However, DD was already 5'6" or so--probably at least half a foot taller than the original owner, so I imagine that it was a full-length gown.  (She can still fit it, but now she's 5'11", so it would look really silly!)

            Unfortunately, I don't know the provenance of the garment, but I can ask my sister if she remembers any details from the seller who let it go.

          5. Ceeayche | | #29

            Purduemom had it right:  EXQUISITE.

            There are so many ideas wonderfully executed, from the embroidery to the tucking to construction, to the play on the colors. 

          6. GailAnn | | #21

            Once upon a time the great state of Missouri asked me to reproduce a certain dress they called a "Polinaise".  I was given the original dress and the makings of a new dress for a particular adult (significantly larger) woman.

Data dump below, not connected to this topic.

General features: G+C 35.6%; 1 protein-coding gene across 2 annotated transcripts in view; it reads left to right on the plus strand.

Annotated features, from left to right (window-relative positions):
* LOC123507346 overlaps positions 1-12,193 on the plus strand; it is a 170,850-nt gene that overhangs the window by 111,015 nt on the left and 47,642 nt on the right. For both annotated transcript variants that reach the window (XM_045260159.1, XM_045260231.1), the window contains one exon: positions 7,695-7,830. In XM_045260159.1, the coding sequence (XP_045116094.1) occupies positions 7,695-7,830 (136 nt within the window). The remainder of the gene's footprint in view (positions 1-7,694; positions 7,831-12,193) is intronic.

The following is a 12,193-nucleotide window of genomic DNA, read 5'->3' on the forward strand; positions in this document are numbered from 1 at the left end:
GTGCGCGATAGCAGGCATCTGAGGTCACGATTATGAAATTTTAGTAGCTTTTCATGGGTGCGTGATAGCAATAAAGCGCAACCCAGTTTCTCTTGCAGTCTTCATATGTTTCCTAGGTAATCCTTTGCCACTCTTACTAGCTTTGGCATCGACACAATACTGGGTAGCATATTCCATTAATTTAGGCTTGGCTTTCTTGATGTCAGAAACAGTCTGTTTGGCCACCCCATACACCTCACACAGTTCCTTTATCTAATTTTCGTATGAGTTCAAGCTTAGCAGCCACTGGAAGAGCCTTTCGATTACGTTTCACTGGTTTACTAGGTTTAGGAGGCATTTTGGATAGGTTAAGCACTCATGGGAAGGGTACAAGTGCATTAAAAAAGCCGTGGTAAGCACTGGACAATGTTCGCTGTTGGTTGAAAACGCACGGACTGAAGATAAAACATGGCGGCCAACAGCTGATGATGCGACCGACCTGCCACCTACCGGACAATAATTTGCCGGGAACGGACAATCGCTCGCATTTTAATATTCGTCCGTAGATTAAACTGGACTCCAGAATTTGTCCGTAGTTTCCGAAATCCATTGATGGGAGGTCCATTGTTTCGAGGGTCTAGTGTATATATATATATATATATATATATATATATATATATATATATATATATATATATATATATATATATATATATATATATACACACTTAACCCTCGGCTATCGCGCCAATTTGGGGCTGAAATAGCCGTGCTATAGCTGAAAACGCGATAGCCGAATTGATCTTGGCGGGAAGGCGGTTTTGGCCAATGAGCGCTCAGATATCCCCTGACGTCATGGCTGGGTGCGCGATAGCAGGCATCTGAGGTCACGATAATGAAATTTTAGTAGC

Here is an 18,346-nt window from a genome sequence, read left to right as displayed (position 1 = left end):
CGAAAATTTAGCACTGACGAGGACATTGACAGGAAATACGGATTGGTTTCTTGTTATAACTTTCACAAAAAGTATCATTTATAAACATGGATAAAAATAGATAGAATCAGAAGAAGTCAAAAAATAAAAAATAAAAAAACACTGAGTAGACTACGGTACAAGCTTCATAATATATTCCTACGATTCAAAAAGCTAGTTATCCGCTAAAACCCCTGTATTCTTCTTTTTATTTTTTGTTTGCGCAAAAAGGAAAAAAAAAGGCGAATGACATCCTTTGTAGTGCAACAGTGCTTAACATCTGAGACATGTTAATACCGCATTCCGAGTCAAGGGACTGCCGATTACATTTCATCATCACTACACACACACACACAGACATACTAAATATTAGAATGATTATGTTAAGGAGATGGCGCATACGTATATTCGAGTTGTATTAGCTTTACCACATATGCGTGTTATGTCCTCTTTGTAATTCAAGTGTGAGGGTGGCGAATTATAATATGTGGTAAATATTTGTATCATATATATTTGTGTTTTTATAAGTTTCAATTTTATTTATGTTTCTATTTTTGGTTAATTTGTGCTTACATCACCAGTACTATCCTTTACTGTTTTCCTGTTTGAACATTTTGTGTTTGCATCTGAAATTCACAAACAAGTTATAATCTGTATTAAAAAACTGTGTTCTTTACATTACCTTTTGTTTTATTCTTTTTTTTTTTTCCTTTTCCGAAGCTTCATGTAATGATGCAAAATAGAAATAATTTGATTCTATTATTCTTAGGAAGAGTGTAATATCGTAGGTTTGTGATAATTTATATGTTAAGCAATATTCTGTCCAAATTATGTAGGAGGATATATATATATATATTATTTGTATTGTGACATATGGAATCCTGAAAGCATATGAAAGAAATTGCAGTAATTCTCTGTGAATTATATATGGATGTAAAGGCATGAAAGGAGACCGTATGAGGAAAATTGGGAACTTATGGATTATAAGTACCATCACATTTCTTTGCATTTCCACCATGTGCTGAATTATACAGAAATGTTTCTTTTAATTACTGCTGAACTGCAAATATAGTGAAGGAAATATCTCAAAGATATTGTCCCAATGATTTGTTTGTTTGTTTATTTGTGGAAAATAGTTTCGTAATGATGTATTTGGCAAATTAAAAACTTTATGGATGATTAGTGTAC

The Polinaise was completely underlined and to my eye, very, very small.  Yet when examined from the inside, it was obvious where the dress had been originally sewn.  Then let out to accomodate a pregnancy.  Then taken in again (but not quite as much) and that process seemed to have been repeated at least twice more.

            It had been made in the 1870's, but, even so, didn't seem overly fragile.  Gail

          7. Josefly | | #26

            Lucky you, to have the chance to look closely at that dress. How did your reproduction go?

          8. GailAnn | | #27